Breathing, our direct connection to the primary source of energy, dances on the border of the conscious and the unconscious. For our common good, for the work of all our systems, mental, physical, and energy, it is vital that it is healthy and natural. Only one in five Westerners breathes normally, that is, naturally. Many people are convinced that they cannot or do not even know how to breathe through the nose. However, the only natural and healthy breathing is – nasal breathing.

As with many other things in yoga, opinions about breathing are also divided. Some believe that pranayama refers to the control of breathing that is achieved by specific techniques and control of breathing, ie. life energy. For others, pranayama means free, natural, unrestrained breathing, and the dance of life energy is possible only when we leave that control to nature. Breathing is of primary importance for both life and yoga. Normally, natural breathing opens the possibility of insight into the connection between breathing and life energy, the experience of breathing with the whole body, that is, awakening the awareness of the energy body. Yogis say that only then does real research in yoga begin.

The first and most important instruction for practicing yoga is: inhale and exhale only on the nose. Why is this so, when it is known that this is not the case in other exercise systems? Why breathe through the nose when many people seem to find it easier to breathe through their mouths, especially when they exercise?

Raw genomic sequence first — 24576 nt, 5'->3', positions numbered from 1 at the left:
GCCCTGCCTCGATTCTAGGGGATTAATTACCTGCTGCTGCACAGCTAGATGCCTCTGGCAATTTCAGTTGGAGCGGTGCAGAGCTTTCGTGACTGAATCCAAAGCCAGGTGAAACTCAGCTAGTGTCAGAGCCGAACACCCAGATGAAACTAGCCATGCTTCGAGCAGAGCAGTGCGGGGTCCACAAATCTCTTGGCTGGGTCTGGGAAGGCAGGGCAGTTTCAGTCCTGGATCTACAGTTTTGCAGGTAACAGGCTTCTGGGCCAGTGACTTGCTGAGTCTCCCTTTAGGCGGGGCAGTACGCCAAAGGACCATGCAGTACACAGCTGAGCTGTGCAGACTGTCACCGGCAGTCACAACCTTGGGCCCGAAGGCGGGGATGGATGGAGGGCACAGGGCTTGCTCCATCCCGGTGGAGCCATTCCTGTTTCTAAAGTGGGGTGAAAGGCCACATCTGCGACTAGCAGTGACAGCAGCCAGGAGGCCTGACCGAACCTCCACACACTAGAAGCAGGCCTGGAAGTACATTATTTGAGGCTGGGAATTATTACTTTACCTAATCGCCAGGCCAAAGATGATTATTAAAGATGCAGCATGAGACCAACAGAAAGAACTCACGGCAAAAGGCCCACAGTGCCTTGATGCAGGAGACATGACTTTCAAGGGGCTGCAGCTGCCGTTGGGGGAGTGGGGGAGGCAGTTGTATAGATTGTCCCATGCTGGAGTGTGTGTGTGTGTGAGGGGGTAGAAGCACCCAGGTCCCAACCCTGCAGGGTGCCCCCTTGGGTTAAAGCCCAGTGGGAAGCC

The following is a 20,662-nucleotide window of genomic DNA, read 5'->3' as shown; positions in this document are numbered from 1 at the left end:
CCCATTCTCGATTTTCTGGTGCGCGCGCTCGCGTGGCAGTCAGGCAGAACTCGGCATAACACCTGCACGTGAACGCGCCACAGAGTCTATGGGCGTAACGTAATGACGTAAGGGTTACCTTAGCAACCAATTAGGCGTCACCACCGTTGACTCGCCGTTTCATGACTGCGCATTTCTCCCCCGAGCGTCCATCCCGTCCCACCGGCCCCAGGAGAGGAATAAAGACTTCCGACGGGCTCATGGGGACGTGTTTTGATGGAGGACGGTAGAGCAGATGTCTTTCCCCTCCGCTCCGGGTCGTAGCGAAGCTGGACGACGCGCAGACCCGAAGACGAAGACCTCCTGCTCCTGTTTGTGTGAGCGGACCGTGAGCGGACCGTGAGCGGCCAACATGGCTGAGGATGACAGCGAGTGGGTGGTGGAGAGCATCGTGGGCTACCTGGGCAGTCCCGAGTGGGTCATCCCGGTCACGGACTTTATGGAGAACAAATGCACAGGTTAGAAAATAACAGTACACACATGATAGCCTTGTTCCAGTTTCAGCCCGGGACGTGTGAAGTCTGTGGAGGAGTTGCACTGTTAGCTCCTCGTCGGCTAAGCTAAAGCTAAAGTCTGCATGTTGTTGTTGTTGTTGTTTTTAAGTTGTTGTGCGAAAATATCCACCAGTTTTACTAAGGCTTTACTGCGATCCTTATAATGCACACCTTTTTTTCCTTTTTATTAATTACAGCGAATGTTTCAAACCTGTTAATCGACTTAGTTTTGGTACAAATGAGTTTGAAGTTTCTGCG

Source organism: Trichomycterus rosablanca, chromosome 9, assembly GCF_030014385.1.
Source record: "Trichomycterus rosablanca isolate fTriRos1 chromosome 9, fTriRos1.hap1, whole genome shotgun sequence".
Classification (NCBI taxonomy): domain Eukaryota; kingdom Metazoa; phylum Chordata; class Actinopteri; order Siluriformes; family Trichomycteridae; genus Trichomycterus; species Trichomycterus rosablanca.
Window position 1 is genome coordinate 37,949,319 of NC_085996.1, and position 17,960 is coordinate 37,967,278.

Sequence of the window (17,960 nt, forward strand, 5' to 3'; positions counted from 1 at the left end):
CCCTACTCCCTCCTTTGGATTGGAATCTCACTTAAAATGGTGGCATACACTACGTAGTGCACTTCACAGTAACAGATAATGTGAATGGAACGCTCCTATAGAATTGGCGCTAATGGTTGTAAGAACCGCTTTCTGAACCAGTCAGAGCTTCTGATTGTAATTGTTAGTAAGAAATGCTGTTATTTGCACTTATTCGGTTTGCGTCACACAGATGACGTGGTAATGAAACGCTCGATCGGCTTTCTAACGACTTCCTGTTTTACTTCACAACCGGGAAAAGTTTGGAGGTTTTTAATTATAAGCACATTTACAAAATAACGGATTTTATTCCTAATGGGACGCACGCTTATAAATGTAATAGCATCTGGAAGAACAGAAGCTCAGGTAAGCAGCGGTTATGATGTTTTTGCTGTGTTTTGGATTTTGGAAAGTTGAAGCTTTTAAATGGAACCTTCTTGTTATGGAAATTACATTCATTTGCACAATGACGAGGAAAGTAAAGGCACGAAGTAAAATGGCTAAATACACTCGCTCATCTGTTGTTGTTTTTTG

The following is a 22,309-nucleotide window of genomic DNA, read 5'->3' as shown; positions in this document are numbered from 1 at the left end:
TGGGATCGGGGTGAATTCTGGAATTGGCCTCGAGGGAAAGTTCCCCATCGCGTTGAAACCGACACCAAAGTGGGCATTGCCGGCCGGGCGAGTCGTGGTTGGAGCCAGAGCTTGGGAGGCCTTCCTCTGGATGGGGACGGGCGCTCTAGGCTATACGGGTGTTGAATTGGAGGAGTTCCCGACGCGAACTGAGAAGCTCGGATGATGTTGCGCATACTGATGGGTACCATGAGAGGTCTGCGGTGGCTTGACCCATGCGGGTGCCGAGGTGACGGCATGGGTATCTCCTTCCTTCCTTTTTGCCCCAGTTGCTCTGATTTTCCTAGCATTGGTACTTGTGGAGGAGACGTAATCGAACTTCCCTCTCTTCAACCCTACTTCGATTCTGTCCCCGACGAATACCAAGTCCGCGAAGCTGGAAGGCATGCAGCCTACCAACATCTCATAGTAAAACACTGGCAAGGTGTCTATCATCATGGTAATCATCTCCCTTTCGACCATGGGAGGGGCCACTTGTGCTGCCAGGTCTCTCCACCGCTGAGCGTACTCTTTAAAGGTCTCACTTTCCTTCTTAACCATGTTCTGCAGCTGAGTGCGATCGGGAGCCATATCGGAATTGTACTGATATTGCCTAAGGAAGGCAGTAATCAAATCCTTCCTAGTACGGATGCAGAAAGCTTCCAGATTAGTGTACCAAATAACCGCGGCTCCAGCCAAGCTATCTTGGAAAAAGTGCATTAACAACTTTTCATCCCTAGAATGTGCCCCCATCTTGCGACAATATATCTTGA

There are many different problems related to the breathing of modern man, and a significant place among them is occupied by breathing through the mouth instead of the nose. This bad habit, whose causes range from anatomical to deeply suppressed psychological, can very easily cause a whole range of health problems, and seriously disrupt normal life. In addition to respiratory problems, rhinitis, and allergies, dominant mouth breathing causes hyperventilation, provokes high blood pressure, asthma, obstructive sleep apnea (sleep apnea), heart rhythm disturbances and can cause heart disease.
The nose is an air conditioner that heats the air, purifies, moisturizes, dehumidifies, and of course, smells. The nose is a sophisticated killer of bacteria, recognizes their communication, and destroys them. The air stimulates the nasal mucous membranes and stimulates the reflex nerves responsible for breathing. Breathing through the mouth does not stimulate these nerves, and breathing itself is harder and shallower. Breathing through the nose strengthens the lungs, diaphragm, and all participants, primary and secondary in respiration.

The lungs take in oxygen during exhalation. The path of air through the nose is narrower, so the exhalation on the nose is longer than the exhalation on the mouth, which leaves the lungs time to take in more oxygen. Contrary to popular belief, we get the energy we need – oxygen – during exhalation. A longer exhalation means more oxygen to the whole body. Inhaling in that sense serves only to exhale. Breathing through the nose prevents the rapid loss of carbon dioxide, and maintains the normal pH value of the blood, and the supply of oxygen to the whole body. This is especially important during exercise because hyperventilation slows down breathing, compromises circulation, and provokes mucus secretion because the brain thinks that carbon dioxide is lost too quickly. The nose is also an effective energy saver: when exhaled, it manages to retain a third of the heat and humidity.
The nostrils are separately innervated with five carnal nerves connected to opposite sides of the brain. The nostrils function independently and in synergy. It is possible to consciously breathe only on one or the other nostril.

The body knows how to breathe. Wisdom is as old as life is there. Let her express herself in her grace, and let our being breathe with full lungs – through the nose.

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